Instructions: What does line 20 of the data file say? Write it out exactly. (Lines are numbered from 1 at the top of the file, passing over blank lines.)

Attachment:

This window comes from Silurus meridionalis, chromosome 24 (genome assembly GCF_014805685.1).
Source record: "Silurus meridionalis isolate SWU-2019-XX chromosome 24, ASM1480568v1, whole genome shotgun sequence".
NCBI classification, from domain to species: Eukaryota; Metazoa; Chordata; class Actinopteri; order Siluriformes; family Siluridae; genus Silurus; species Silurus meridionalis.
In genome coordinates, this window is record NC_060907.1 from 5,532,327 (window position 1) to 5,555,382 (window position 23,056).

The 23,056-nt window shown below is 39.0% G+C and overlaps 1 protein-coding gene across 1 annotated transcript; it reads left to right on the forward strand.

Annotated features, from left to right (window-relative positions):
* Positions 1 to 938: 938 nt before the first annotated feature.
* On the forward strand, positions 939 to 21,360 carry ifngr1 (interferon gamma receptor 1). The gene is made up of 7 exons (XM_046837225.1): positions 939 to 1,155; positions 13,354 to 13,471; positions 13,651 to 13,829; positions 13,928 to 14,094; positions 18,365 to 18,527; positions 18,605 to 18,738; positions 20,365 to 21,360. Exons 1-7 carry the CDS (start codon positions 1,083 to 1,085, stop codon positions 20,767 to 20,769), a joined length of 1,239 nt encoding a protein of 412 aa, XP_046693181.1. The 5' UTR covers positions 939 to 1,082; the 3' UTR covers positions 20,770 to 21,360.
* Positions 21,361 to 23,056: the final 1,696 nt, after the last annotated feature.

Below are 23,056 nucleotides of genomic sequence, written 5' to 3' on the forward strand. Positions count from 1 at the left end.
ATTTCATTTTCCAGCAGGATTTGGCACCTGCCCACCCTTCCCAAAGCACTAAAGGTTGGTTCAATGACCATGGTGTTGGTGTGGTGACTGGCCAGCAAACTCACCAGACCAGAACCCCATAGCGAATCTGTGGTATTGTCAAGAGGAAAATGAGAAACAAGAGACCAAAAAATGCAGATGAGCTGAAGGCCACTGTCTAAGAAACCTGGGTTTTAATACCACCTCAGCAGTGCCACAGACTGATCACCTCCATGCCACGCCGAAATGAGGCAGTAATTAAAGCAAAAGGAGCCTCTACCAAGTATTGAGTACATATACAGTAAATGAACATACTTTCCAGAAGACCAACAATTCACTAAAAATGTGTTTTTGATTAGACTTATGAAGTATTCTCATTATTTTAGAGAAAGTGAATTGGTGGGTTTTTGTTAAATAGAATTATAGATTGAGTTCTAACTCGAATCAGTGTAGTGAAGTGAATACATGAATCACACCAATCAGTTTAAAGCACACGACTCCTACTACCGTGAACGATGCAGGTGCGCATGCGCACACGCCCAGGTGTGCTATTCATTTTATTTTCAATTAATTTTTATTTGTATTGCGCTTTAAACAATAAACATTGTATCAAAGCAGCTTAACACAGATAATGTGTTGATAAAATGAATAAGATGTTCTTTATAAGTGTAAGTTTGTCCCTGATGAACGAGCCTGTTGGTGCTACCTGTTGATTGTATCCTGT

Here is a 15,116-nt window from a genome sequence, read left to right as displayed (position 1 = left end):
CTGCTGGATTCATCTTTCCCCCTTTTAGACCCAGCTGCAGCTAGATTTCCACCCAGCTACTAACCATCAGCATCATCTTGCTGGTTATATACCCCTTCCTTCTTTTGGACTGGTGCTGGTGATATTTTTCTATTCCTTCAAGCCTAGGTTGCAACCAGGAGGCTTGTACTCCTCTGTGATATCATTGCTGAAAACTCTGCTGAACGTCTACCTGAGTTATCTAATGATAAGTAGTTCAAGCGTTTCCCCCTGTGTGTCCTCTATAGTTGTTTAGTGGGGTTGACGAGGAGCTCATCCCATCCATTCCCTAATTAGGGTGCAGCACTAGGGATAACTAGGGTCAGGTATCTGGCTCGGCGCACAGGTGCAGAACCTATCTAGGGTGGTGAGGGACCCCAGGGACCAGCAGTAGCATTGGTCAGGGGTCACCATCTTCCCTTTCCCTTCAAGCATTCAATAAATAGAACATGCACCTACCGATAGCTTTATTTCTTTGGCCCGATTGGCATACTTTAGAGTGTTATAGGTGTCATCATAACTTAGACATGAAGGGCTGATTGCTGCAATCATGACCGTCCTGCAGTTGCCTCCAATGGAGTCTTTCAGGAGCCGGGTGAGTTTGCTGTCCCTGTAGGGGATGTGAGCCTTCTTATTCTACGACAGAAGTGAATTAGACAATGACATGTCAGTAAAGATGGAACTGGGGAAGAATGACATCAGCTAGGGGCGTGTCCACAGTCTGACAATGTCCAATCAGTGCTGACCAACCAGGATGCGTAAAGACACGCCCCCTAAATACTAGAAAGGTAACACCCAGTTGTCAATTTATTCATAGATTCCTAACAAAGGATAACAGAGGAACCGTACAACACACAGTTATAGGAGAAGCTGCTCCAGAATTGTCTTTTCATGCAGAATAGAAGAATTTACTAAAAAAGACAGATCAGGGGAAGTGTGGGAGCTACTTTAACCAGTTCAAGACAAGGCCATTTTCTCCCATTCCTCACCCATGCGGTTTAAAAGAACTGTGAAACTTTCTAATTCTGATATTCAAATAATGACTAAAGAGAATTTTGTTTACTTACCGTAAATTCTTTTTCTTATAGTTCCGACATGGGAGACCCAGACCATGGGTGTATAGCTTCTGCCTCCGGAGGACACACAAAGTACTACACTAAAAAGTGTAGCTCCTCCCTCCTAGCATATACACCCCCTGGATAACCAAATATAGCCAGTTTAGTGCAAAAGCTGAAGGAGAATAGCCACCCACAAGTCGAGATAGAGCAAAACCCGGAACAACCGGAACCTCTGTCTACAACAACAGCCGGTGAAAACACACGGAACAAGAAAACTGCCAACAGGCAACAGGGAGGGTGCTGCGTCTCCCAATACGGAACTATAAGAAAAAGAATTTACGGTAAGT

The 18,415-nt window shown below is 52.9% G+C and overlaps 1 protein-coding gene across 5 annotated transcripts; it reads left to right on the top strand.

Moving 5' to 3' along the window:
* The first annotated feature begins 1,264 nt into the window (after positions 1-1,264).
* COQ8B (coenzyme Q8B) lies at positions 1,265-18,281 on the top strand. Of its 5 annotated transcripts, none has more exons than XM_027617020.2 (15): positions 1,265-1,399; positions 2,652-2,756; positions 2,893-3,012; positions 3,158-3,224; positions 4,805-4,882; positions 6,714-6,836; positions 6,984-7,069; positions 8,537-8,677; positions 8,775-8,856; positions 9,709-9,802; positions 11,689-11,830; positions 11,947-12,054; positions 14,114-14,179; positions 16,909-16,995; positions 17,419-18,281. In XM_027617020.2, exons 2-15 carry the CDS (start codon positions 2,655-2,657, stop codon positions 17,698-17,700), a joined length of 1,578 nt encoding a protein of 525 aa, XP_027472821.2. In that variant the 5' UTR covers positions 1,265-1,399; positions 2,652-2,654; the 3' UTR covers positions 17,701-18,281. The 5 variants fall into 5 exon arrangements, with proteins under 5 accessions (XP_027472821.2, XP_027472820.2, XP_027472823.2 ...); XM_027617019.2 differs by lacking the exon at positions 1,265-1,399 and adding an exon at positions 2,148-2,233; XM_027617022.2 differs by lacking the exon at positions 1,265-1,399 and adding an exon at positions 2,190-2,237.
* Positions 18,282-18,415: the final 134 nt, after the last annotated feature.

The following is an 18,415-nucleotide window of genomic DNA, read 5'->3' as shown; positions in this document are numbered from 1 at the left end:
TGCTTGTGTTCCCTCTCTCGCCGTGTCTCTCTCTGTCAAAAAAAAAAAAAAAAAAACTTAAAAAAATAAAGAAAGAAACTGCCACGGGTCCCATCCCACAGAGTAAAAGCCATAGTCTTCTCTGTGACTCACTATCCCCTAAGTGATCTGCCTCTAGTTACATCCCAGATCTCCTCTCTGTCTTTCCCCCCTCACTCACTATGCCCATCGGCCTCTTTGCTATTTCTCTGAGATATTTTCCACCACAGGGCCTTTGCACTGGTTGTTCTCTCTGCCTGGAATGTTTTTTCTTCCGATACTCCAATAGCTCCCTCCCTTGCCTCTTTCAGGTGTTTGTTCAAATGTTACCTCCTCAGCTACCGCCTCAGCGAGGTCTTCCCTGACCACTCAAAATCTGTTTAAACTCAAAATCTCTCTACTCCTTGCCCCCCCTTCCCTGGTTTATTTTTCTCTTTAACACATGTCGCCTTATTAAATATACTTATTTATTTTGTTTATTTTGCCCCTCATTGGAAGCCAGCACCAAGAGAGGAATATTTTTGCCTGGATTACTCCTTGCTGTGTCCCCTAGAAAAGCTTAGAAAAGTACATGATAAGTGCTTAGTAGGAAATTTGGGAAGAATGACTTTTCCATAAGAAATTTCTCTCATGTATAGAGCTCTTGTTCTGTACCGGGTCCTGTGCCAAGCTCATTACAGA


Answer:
TGCTTGTGTTCCCTCTCTCGCCGTGTCTCTCTCTGTCAAAAAAAAAAAAAAAAAAACTTAAAAAAATAAAGAAAGAAACTGCCACGGGTCCCATCCCACAGAGTAAAAGCCATAGTCTTCTCTGTGACTCACTATCCCCTAAGTGATCTGCCTCTAGTTACATCCCAGATCTCCTCTCTGTCTTTCCCCCCTCACTCACTATGCCCATCGGCCTCTTTGCTATTTCTCTGAGATATTTTCCACCACAGGGCCTTTGCACTGGTTGTTCTCTCTGCCTGGAATGTTTTTTCTTCCGATACTCCAATAGCTCCCTCCCTTGCCTCTTTCAGGTGTTTGTTCAAATGTTACCTCCTCAGCTACCGCCTCAGCGAGGTCTTCCCTGACCACTCAAAATCTGTTTAAACTCAAAATCTCTCTACTCCTTGCCCCCCCTTCCCTGGTTTATTTTTCTCTTTAACACATGTCGCCTTATTAAATATACTTATTTATTTTGTTTATTTTGCCCCTCATTGGAAGCCAGCACCAAGAGAGGAATATTTTTGCCTGGATTACTCCTTGCTGTGTCCCCTAGAAAAGCTTAGAAAAGTACATGATAAGTGCTTAGTAGGAAATTTGGGAAGAATGACTTTTCCATAAGAAATTTCTCTCATGTATAGAGCTCTTGTTCTGTACCGGGTCCTGTGCCAAGCTCATTACAGA